How coronavirus tested a graduate program launch

University of Utah’s Master of Business Creation faculty members pivoted to manage the new program like the startups of their student entrepreneurs
By: | April 29, 2020
The first group of founders in the Master of Business Creation program at the University of Utah’s David Eccles School of Business.The first group of founders in the Master of Business Creation program at the University of Utah’s David Eccles School of Business.
Thad Kelling is the director of public relations and marketing at the Lassonde Entrepreneur Institute, an interdisciplinary division of the David Eccles School of Business at the University of Utah.

Thad Kelling is the director of public relations and marketing at the Lassonde Entrepreneur Institute, an interdisciplinary division of the David Eccles School of Business at the University of Utah.

We all know launching a master’s program can be tough. There are debates, approvals, more approvals, recruiting, and new curriculum to develop.

Now, imagine you’re starting a new type of program–one without a playbook–and then mix in a global pandemic. This is what faculty at the University of Utah’s David Eccles School of Business faced as they enrolled the first group of founders in the Master of Business Creation, or MBC, program during the 2019-20 academic year in partnership with the Lassonde Entrepreneur Institute.

This is not true for every program, but the pandemic was a perfect test for the fledgling MBC. The experience showed how a novel approach to entrepreneurship education at the master’s level can be successful—even under the most challenging circumstances.


Read: 89 free higher ed resources during coronavirus pandemic


Adapting to student needs

The MBC is designed to adapt to the changing needs of the founders enrolled and the business environment. Founders in the program spend nine months launching and scaling their companies. Everything they do—from classes to mentor meetings and grades—revolves around their startups. To provide this program, the faculty in the Eccles School’s Department of Entrepreneurship & Strategy created a fluid curriculum and support structure that could change regularly and be customized for each founder.

When the COVID-19 pandemic struck, the MBC program was affected much like every other university program in the country. At first, there was panic as news changed daily, then stress and confusion, and then classes and support moved online with mixed results.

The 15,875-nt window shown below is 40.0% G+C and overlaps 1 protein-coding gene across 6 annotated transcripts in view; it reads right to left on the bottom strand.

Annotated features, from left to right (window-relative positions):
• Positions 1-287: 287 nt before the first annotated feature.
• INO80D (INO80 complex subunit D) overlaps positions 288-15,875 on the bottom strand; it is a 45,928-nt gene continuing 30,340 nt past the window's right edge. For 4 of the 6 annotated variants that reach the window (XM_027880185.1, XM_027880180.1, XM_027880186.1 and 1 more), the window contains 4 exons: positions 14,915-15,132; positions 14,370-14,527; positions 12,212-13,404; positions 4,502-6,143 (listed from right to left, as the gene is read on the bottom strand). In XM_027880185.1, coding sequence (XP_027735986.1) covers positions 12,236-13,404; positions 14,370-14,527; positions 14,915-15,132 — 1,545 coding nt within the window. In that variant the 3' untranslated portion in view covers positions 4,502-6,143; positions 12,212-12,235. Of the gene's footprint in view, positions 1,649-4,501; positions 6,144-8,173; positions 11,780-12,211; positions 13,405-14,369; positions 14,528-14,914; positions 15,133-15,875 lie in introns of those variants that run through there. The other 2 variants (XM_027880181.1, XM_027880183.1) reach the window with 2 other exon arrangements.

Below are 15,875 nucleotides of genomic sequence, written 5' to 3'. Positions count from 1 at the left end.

When the initial shock passed, the faculty realized they just needed to manage the program in the same way they started: by being entrepreneurial and managing the program like a startup.


Read: Reopening campuses safely for fall 2020 is No. 1 priority


Moving to online learning

A lead faculty member with the MBC program, Jack Brittain, approached the pandemic with a learning attitude. The result was a program that improved as it moved online. Brittain says students, faculty and mentors became more engaged as they moved to a digital format that was more fluid, interactive and easy to alter from day to day. “When faculty are collectively online, they tend to talk to each other more,” he says. The dead time between meetings became “hallway conversations.”

The result was a program that improved as it moved online. Students, faculty and mentors became more engaged as they moved to a digital format that was more fluid, interactive and easy to alter from day to day.

The program started offering a new type of brainstorming session. All the founders joined a panel of faculty and experts. The founders presented their business challenges—many of them severe—and the panel helped address them.

New types of experts were needed for guest lectures to address immediate challenges stemming from the global shutdown. Online presentations made this easy because experts could log in instead of traveling across the country. Brittain says these strategies will continue after the pandemic.


Read: How B-schools can meet needs of entrepreneurs


Confronting challenges as opportunities

For evidence of the program’s success through the crisis, take a look at three of the 20 startups:

  1. Doxy.me is a telehealth company. It suddenly exploded and was able to get the help needed to manage thousandfold growth.
  2. My School Dance lost all of its 70 clients for its app to manage high school dances. But it received help to pivot and create Virtual Prom Live, a series of proms for students across the country.
  3. True North Behavioral Health, which provides counseling for first responders, moved online and started building an app to reach customers anywhere. “Without this support, I’m very clear that we would not have been in a position to pivot under the current financial conditions,” says Andrew Sidoli, founder of True North.

This test of the MBC program provides insights for other schools that want to develop programs for entrepreneurs. They should be designed to confront every challenge as an opportunity. Just like the founders in the program, they should be entrepreneurial. When designed in this manner, challenges make them stronger.


Thad Kelling is the director of public relations and marketing at the Lassonde Entrepreneur Institute, an interdisciplinary division of the David Eccles School of Business at the University of Utah.


UB’s coronavirus page offers complete coverage of the impacts on higher ed.